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United Ireland is ‘not my priority’ says country’s new prime minister



Mr Harris also addressed diplomatic tensions post-Brexit, and said that he would seek “closer relations” with the UK.

“We had very clear national ambitions going into that engagement, in terms of protecting our national interest, protecting our role in the single market, and crucially, protecting the peace process,” he said. “But I want to say this very clearly, I do want to have closer relations with Britain, with the UK government.”

He added that trade between our two countries is worth €2.5 billion (£2.1 billion) every week.

Instead, Mr Harris has said his main focus will be on “law and order”, crafting a “more planned and sustainable” immigration policy and fighting “against the dangers of populism”.

His comments on law and order come five months after a riot broke out in Dublin, in which vehicles were set on fire, shops looted and dozens arrested.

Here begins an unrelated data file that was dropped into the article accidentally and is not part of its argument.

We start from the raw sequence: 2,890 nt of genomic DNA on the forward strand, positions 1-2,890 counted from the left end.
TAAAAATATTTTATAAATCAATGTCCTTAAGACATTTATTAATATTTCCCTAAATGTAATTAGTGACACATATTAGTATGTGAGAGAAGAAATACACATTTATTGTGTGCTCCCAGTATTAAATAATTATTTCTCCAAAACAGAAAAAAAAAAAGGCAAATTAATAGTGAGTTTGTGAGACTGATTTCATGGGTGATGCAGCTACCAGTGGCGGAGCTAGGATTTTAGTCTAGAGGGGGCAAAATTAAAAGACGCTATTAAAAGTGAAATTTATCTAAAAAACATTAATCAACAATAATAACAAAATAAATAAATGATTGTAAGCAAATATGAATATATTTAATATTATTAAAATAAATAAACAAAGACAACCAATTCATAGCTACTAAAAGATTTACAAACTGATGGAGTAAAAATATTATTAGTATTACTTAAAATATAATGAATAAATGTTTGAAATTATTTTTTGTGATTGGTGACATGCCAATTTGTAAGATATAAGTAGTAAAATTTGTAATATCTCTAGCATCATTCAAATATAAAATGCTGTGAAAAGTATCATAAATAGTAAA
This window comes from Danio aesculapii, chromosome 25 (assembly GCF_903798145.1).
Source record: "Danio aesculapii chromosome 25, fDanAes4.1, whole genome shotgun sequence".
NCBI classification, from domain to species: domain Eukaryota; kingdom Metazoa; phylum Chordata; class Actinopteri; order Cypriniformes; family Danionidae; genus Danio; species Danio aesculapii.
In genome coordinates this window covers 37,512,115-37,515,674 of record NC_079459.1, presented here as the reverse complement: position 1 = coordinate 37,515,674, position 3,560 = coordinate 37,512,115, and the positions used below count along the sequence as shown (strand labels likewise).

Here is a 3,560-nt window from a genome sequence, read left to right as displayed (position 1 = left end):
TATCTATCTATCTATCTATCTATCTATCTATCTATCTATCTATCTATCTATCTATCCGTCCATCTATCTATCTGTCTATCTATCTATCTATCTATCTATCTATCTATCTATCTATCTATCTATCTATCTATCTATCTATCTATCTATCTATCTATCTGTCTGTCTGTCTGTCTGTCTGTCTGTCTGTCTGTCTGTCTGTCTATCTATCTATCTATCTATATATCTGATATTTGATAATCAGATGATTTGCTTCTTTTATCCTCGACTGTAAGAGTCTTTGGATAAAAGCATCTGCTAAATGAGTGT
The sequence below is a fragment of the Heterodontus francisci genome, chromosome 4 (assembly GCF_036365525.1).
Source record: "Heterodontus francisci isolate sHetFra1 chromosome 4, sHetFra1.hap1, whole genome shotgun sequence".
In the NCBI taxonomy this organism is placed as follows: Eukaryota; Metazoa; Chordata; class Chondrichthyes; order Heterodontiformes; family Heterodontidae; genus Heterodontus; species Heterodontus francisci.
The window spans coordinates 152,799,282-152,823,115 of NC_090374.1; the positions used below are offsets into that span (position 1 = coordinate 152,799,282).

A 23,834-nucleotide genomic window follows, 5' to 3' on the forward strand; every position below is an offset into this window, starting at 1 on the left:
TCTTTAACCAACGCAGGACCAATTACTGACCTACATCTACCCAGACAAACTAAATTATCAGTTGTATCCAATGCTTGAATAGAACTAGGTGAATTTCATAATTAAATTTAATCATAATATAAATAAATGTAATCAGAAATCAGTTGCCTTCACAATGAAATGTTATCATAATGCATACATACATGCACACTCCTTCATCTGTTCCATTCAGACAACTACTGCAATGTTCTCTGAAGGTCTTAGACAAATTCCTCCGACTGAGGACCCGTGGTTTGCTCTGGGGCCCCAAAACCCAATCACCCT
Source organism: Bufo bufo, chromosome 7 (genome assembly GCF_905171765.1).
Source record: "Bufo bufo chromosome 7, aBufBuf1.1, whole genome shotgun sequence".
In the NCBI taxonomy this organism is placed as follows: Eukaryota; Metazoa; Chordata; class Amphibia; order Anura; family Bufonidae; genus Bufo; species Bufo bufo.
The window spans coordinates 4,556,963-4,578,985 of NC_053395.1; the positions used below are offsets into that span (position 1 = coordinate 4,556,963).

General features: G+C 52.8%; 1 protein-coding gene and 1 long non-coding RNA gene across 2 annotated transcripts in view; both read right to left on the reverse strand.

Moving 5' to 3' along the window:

‘Heinous criminals’

Mr Harris said he would fast-track legislation to grant judges powers to make sure “heinous criminals” serve long sentences before they are considered for release.

Asked about the Israel-Hamas conflict as it reached its half-year point, Mr Harris called for an “immediate ceasefire”.

“What we’ve seen happen in Gaza and the actions of the Israeli government, is utterly reprehensible,” he said. “It’s appalling and it’s grotesque.”

He said Ireland stood ready to play its part in a “political process that brings about a two-state solution” to the conflict, adding that his country understood a lot about political solutions.

Mr Harris, an Irish government minister, was the only candidate to seek the party leadership and will face a general election by March 2025 at the latest.

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